Archived Posts from this Category
Archived Posts from this Category
Conway’s Game of Life translated into one line of APL.
“Rules of Inference” by Mel Bochner
Heres a short visual account of the opening affair at Artpace last Thursday night. Richie Budd’s pounding geriatric light show mixed with Taryn Simon’s noise-sensitive Cuttlefish made for an interesting experience..
(Lu Chunsheng’s work, also opened that night, is not pictured).
(follow the link for more photos and video of Richie Budd sculpture in action)
It can be performed by any kind and number of instruments or voices. Only one instrument must play ad libitum the series with the last three or four notes (right) at random, but returning always to A flat. All other instruments and voices can be well tuned or fluctuate within a very small interval above and below the notes frequency of the instrument playing ad libitum: they can’t play more than five notes of the series for each performance.
— Roberto Donnini, instructions for Tunedless, 1977
The first drafter draws a not straight vertical line as long as possible. The second drafter draws a line next to the first one, trying to copy it. The third drafter does the same, as do as many drafters as possible. Then the first drafter, followed by the others, copies the last line drawn until both ends of the wall are reached.
— Sol LeWitt, instructions for Wall Drawing #123: Copied Lines, 1972
[Cross-posted at Scattered Work]
There is a Jewish proverb which says that “the other’s material needs are my spiritual needs;” it is this disproportion, or asymmetry, that characterizes the ethical refusal of the first truth of ontology–the struggle to be.
… The ethical situation is a human situation, beyond human nature, in which the idea of God comes to mind. In this respect, we could say that God is the other who turns our nature inside out, who calls our ontological will-to-be into question.
“Art and money never touch. They exist in parallel universes of value at comparable levels of cultural generalization: Art does nothing to money but translate it. Money does nothing to art but facilitate its dissemination and buy the occasional bowl of Wheaties for an artist or art dealer. Thus, when you trade a piece of green paper with a picture on it, signed by a bureaucrat, for a piece of white paper with a picture on it, signed by an artist, you haven’t bought anything, since neither piece of paper is worth anything. You have translated your investment and your faith from one universe of value to another.” — Dave Hickey, Dealing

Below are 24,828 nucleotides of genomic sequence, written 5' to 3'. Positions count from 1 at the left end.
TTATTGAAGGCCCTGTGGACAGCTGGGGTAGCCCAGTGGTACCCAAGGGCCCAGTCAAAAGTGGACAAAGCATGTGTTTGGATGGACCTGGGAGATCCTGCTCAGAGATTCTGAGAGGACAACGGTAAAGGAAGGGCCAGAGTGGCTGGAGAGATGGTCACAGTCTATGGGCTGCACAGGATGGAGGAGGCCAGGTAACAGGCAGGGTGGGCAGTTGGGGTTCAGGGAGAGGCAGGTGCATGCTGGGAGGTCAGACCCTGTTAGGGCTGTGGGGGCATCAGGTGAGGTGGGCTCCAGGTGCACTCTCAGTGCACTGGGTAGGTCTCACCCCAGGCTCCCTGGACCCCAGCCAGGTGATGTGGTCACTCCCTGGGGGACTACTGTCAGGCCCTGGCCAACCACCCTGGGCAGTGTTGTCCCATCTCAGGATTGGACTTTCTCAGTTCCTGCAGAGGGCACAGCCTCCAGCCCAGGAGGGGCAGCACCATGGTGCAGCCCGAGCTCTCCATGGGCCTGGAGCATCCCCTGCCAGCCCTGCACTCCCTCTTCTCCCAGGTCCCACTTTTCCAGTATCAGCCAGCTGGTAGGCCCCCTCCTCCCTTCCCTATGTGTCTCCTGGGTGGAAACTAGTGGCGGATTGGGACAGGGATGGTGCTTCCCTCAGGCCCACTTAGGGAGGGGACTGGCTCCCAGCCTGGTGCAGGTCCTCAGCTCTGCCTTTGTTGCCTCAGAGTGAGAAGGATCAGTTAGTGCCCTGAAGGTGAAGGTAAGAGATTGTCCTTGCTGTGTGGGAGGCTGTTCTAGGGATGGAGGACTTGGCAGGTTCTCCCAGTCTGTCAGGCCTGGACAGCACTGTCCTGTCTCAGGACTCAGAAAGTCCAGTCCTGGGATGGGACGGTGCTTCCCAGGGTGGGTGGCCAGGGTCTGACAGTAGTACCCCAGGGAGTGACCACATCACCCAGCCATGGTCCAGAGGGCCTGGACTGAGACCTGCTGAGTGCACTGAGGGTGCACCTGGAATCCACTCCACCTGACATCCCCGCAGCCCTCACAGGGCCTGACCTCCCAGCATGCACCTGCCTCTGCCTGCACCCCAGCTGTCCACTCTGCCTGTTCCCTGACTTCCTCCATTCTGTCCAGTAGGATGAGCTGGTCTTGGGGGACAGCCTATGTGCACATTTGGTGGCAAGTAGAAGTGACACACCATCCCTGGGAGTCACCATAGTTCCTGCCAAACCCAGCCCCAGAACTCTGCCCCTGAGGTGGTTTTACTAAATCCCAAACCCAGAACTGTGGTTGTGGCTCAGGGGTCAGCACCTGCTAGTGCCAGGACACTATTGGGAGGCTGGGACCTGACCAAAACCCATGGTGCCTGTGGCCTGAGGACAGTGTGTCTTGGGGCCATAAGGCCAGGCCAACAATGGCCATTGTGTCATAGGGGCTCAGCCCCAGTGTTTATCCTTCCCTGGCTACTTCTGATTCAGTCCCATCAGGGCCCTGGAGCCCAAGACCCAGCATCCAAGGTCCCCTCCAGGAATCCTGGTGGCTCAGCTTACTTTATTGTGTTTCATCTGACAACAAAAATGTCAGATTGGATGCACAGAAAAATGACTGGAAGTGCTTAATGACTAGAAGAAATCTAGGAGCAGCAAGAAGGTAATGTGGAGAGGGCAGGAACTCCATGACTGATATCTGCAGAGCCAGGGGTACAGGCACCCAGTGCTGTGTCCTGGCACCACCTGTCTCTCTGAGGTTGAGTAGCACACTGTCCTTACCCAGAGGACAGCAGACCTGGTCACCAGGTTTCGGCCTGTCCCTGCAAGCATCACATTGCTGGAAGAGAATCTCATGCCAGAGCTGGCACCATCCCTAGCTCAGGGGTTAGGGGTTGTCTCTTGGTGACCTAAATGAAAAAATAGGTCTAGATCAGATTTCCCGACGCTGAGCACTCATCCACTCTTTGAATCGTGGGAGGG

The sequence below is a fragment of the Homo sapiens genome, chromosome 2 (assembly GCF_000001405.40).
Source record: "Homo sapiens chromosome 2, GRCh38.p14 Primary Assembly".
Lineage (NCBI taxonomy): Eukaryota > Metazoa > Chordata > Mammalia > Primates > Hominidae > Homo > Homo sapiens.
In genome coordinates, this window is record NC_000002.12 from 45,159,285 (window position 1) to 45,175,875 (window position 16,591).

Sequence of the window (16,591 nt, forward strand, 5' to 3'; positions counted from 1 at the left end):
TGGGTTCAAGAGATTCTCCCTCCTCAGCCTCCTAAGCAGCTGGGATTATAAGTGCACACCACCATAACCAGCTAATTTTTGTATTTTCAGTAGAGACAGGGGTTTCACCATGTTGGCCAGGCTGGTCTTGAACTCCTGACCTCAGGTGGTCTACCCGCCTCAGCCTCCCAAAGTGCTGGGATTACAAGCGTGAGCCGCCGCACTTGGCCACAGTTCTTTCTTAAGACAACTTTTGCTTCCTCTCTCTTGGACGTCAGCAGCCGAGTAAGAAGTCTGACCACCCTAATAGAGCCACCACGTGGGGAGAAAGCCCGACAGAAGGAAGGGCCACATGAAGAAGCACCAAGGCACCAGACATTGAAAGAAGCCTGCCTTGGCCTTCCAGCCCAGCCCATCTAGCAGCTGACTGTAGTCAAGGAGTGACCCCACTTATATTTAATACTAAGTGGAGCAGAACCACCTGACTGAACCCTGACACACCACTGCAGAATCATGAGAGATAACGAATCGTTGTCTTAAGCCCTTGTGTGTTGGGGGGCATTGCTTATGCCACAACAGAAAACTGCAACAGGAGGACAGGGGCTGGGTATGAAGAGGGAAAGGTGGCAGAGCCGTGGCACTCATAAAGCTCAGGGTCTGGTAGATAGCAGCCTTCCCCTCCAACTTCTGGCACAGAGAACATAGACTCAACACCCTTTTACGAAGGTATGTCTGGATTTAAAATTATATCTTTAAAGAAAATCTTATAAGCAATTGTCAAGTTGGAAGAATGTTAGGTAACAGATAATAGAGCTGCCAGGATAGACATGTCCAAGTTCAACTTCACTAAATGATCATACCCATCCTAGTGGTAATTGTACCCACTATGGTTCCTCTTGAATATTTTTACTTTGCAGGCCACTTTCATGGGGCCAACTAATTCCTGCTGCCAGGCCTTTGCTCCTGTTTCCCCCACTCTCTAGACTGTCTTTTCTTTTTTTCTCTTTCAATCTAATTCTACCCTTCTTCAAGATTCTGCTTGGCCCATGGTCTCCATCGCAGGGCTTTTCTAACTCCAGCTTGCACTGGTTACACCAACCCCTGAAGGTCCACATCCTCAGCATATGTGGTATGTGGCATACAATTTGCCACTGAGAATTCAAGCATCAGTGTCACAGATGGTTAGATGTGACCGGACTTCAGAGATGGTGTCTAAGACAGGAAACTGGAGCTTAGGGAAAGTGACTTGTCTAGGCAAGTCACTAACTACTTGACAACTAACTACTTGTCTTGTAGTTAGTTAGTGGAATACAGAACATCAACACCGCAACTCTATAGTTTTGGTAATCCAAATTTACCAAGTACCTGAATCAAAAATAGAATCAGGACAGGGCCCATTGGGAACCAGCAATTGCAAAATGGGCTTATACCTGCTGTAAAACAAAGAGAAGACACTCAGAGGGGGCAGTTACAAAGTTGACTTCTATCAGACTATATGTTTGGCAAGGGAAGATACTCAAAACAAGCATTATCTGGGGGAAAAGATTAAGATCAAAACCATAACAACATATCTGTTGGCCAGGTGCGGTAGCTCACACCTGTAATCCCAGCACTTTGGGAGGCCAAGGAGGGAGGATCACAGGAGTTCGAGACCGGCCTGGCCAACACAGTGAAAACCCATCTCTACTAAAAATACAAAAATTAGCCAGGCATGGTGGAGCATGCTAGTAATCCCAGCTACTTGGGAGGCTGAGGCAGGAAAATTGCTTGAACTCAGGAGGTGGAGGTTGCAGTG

“According to this system, bodies act as if there were no souls (though this is impossible); and souls act as if there were no bodies; and both act as if each influenced the other.” — G.W. Leibniz, The Principles of Philosophy, or, the Monadology
(The community gives him a saucy welcome.)
Bruce Nauman, Walking in an Exagerated Manner around the Perimeter of a Square (1967-68)
Monty Python, The Ministry of Silly Walks (1970)
The New York Earth Room by Walter de Maria
Cities & The Dead
What makes Argia different from other cities is that it has earth instead of air. The streets are completely filled with dirt, clay packs the rooms to the ceiling, on every stair another stairway is set in negative, over the roofs of the houses hang layers of rocky terrain like skies with clouds. We do not know if the inhabitants can move about the city, widening the worm tunnels and the crevices where roots twist: the dampness destroys people’s bodies, and they have scant strength; everyone is better off remaining still, prone; anyway, it is dark.
From up here, nothing of Argia can be seen; some say “It’s down below there,” and we can only believe them. The place is deserted. At night, putting your ear to the ground, you can sometimes hear a door slam.
— Italo Calvino, Invisible Cities (trans. William Weaver)